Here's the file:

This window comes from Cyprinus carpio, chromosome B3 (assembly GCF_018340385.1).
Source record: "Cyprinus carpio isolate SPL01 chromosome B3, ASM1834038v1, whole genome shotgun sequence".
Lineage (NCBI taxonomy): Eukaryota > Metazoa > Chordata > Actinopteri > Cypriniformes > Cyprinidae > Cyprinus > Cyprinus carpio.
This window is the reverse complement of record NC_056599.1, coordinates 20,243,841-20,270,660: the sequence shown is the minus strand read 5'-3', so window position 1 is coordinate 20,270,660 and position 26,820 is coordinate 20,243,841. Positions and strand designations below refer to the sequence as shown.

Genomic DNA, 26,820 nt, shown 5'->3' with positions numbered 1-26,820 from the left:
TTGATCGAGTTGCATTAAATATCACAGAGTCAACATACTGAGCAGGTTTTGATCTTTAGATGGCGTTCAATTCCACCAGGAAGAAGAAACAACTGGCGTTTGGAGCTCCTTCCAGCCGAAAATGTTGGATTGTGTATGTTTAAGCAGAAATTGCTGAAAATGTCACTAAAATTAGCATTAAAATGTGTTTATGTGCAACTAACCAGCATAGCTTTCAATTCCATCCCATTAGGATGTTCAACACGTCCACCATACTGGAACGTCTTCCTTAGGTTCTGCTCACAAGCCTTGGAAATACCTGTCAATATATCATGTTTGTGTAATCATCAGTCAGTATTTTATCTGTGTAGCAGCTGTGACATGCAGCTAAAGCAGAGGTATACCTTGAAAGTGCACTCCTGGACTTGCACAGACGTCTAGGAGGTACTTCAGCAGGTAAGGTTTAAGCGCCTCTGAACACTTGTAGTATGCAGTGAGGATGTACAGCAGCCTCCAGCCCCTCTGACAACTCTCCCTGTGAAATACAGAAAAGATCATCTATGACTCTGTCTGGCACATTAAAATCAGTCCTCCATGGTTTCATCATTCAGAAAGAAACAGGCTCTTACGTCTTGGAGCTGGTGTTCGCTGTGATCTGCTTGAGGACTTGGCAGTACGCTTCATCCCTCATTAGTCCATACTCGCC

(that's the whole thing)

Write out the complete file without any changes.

This window comes from Cyprinus carpio, chromosome B3 (assembly GCF_018340385.1).
Source record: "Cyprinus carpio isolate SPL01 chromosome B3, ASM1834038v1, whole genome shotgun sequence".
Lineage (NCBI taxonomy): Eukaryota > Metazoa > Chordata > Actinopteri > Cypriniformes > Cyprinidae > Cyprinus > Cyprinus carpio.
This window is the reverse complement of record NC_056599.1, coordinates 20,243,841-20,270,660: the sequence shown is the minus strand read 5'-3', so window position 1 is coordinate 20,270,660 and position 26,820 is coordinate 20,243,841. Positions and strand designations below refer to the sequence as shown.

Genomic DNA, 26,820 nt, shown 5'->3' with positions numbered 1-26,820 from the left:
TTGATCGAGTTGCATTAAATATCACAGAGTCAACATACTGAGCAGGTTTTGATCTTTAGATGGCGTTCAATTCCACCAGGAAGAAGAAACAACTGGCGTTTGGAGCTCCTTCCAGCCGAAAATGTTGGATTGTGTATGTTTAAGCAGAAATTGCTGAAAATGTCACTAAAATTAGCATTAAAATGTGTTTATGTGCAACTAACCAGCATAGCTTTCAATTCCATCCCATTAGGATGTTCAACACGTCCACCATACTGGAACGTCTTCCTTAGGTTCTGCTCACAAGCCTTGGAAATACCTGTCAATATATCATGTTTGTGTAATCATCAGTCAGTATTTTATCTGTGTAGCAGCTGTGACATGCAGCTAAAGCAGAGGTATACCTTGAAAGTGCACTCCTGGACTTGCACAGACGTCTAGGAGGTACTTCAGCAGGTAAGGTTTAAGCGCCTCTGAACACTTGTAGTATGCAGTGAGGATGTACAGCAGCCTCCAGCCCCTCTGACAACTCTCCCTGTGAAATACAGAAAAGATCATCTATGACTCTGTCTGGCACATTAAAATCAGTCCTCCATGGTTTCATCATTCAGAAAGAAACAGGCTCTTACGTCTTGGAGCTGGTGTTCGCTGTGATCTGCTTGAGGACTTGGCAGTACGCTTCATCCCTCATTAGTCCATACTCGCC